10 Different Types of Honey

10 Different Types of Honey

There are more than 300 diverse varieties of honey in the United States.

Each sweet and delectable flavor has its own distinct taste which corresponds to the type of blossom the honey bee pollinates.

Since species of plants and flowers tend to vary across differing regions, it is common to witness honey that tastes unique to its location and surrounding environment.

Acacia Honey

It is said to be harvested from the Black Locust tree which is native to both the United States and Europe. According to sources, acacia is an extremely clear honey in comparison to its golden peers. However, the light honey’s sweet and mild taste is said to be ideal for flavoring culinary items and beverages.

Clover Honey

This is said to be an extremely sweet and syrupy honey derived from the clover tree, which is grown in numerous parts of the world; including the United States, Canada and New Zealand. Varieties of clover honey are red clover; white clover; alsike clover; Dutch clover and crimson clover. Sources say it can alter from pale to amber in shade of color.

Alfalfa Honey

This variety is said to bloom throughout the summer with purple to indigo blossoms that spread throughout regions of the United States and Canada. It is most common to areas throughout the western United States. The color is said to generally be a shade of light amber. Alfalfa honey is commonly used as honey in kitchens to flavor teas, cereals and other dishes.

Avocado Honey

It is said to be high in minerals and vitamins that provide moisturizing benefits when added to facial masks or shower gels, even shampoos and other hair care products. It is said to be a darker color, and is harvested from avocado trees, commonly found in California.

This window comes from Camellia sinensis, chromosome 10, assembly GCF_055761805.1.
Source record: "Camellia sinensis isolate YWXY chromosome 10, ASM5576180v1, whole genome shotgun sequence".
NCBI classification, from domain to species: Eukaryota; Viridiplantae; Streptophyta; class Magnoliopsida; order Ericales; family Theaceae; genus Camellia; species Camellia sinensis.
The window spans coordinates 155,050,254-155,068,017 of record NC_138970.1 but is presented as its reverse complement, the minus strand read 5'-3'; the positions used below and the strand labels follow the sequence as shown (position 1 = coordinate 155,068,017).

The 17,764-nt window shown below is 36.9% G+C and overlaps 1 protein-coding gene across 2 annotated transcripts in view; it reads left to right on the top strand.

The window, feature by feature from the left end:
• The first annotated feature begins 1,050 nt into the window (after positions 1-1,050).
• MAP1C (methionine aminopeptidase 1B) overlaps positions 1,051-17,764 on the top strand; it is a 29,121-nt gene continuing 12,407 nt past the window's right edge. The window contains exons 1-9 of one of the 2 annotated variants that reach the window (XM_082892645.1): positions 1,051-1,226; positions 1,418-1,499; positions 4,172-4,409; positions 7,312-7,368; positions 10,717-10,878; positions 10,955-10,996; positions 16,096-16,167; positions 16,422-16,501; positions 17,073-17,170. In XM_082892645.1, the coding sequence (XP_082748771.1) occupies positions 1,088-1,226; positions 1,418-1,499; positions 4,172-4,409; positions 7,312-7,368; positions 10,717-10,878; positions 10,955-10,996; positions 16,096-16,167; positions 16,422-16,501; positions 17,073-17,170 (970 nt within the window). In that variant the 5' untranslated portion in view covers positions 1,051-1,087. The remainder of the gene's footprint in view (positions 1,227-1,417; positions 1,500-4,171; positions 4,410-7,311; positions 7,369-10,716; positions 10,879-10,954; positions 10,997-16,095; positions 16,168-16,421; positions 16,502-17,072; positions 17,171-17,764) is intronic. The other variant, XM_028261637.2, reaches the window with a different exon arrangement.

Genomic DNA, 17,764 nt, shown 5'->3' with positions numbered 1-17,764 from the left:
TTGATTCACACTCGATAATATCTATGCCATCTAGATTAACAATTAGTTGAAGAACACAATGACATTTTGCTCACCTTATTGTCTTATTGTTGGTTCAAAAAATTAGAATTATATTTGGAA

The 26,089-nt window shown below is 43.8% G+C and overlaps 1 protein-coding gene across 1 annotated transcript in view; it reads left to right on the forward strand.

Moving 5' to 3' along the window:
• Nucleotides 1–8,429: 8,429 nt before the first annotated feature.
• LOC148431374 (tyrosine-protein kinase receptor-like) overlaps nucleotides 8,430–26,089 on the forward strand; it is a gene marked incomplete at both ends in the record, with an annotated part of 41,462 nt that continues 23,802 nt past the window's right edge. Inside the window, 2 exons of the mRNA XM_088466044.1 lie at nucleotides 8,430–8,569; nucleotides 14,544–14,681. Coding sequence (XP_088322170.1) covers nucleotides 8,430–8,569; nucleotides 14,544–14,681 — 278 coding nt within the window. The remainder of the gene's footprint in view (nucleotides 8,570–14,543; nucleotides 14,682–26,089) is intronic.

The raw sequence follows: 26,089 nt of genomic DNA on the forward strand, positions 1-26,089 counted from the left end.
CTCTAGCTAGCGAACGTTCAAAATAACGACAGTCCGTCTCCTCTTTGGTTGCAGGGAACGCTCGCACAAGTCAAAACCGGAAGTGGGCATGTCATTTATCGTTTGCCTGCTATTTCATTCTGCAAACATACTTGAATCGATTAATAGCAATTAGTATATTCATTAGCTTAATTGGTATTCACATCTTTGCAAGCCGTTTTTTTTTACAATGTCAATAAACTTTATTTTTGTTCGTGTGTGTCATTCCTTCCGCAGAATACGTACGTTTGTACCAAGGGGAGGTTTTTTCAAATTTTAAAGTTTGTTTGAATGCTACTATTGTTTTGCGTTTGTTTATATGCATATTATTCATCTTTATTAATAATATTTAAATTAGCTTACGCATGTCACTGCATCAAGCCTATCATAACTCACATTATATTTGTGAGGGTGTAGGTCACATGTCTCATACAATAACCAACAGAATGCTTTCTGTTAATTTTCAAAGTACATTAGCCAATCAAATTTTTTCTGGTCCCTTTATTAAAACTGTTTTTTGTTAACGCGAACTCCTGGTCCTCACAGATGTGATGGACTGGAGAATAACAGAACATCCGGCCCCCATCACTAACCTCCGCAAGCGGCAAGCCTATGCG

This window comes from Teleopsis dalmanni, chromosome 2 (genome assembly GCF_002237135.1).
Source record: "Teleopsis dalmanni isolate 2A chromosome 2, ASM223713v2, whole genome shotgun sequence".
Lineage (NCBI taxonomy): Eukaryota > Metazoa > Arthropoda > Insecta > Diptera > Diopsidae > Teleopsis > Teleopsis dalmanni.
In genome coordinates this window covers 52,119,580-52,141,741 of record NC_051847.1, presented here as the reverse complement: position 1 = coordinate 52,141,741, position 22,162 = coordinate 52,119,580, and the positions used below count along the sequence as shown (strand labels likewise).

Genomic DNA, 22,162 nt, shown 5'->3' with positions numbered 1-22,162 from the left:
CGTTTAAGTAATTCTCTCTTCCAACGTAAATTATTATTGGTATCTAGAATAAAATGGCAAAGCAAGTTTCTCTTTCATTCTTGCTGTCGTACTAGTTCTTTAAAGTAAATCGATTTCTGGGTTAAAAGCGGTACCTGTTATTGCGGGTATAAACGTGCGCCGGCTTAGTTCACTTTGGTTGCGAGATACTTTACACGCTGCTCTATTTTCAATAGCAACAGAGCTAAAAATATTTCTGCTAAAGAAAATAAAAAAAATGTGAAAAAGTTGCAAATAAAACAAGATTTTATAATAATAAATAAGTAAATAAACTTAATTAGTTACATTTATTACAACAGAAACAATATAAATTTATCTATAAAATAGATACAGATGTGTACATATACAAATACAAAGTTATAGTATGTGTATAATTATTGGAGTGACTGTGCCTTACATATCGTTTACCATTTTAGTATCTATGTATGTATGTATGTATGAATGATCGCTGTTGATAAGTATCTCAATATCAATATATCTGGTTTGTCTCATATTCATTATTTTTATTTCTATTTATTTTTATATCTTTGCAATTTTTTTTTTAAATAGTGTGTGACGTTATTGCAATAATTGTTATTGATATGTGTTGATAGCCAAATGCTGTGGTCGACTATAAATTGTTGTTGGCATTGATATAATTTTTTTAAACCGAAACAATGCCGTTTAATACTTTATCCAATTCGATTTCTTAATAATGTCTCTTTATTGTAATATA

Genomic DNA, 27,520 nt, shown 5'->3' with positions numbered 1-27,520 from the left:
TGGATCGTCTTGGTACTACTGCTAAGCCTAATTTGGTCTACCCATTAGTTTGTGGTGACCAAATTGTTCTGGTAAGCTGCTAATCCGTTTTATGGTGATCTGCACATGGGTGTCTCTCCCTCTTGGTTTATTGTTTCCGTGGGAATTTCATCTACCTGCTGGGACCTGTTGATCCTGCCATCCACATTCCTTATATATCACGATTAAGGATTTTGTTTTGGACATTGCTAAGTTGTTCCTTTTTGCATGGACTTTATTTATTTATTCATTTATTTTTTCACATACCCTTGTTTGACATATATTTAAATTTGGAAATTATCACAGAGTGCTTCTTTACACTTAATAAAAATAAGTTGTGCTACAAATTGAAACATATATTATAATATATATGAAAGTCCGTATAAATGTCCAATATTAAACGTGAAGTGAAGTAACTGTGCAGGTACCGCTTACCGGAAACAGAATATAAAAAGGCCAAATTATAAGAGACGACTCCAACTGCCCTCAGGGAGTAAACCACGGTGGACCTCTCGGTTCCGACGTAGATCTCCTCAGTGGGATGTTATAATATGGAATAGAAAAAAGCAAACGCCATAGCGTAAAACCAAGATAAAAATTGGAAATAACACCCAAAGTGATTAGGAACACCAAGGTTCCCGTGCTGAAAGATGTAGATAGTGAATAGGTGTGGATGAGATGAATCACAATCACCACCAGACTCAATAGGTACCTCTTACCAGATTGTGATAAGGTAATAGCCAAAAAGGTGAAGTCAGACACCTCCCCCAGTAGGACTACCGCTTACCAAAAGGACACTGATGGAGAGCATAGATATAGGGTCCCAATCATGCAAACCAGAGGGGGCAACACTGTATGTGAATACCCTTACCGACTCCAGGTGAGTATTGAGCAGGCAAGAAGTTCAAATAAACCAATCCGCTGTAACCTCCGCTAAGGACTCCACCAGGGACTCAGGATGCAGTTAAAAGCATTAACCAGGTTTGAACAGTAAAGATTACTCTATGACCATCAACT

Basswood Honey

This herbaceous tasting honey is commonly harvested in areas of Canada and in some eastern states across North America, stretching from Maine to Texas. It is said to be a light, almost milky in color, with a hint of spice in its taste.

Blueberry Honey

This variant of honey comes from the small, ivory flowers of the blueberry bush. Unlike its misleading name, this honey does not have a fruity flavor. Instead it is made from sweet nectar that becomes light to moderate amber in color.

Eucalyptus Honey

Derived from the leaves of Eucalyptus trees in Australia, this rich, golden honey with a mild taste is said to be perfect for marinades and salad dressings.

Manuka Honey

Harvested in New Zealand and sold across the world, Manuka honey lauds several health benefits, including antibiotic properties. The manuka flower is thought to have high concentrations of methylglyoxal, a component believed to give honey its valued antibiotic qualities.

Orange Blossom

This delicious honey is said to have a taste with a redolent of a minor note citrus. It is said to be perfect for baking cakes and cookies, or for every day table use. This type of honey is most common to southern regions, like Florida and Texas.

Sage Honey

This is an herbaceous honey most commonly harvested in California. Sage honey is said to range in color from milky-white to amber, having a sweet, mild taste.

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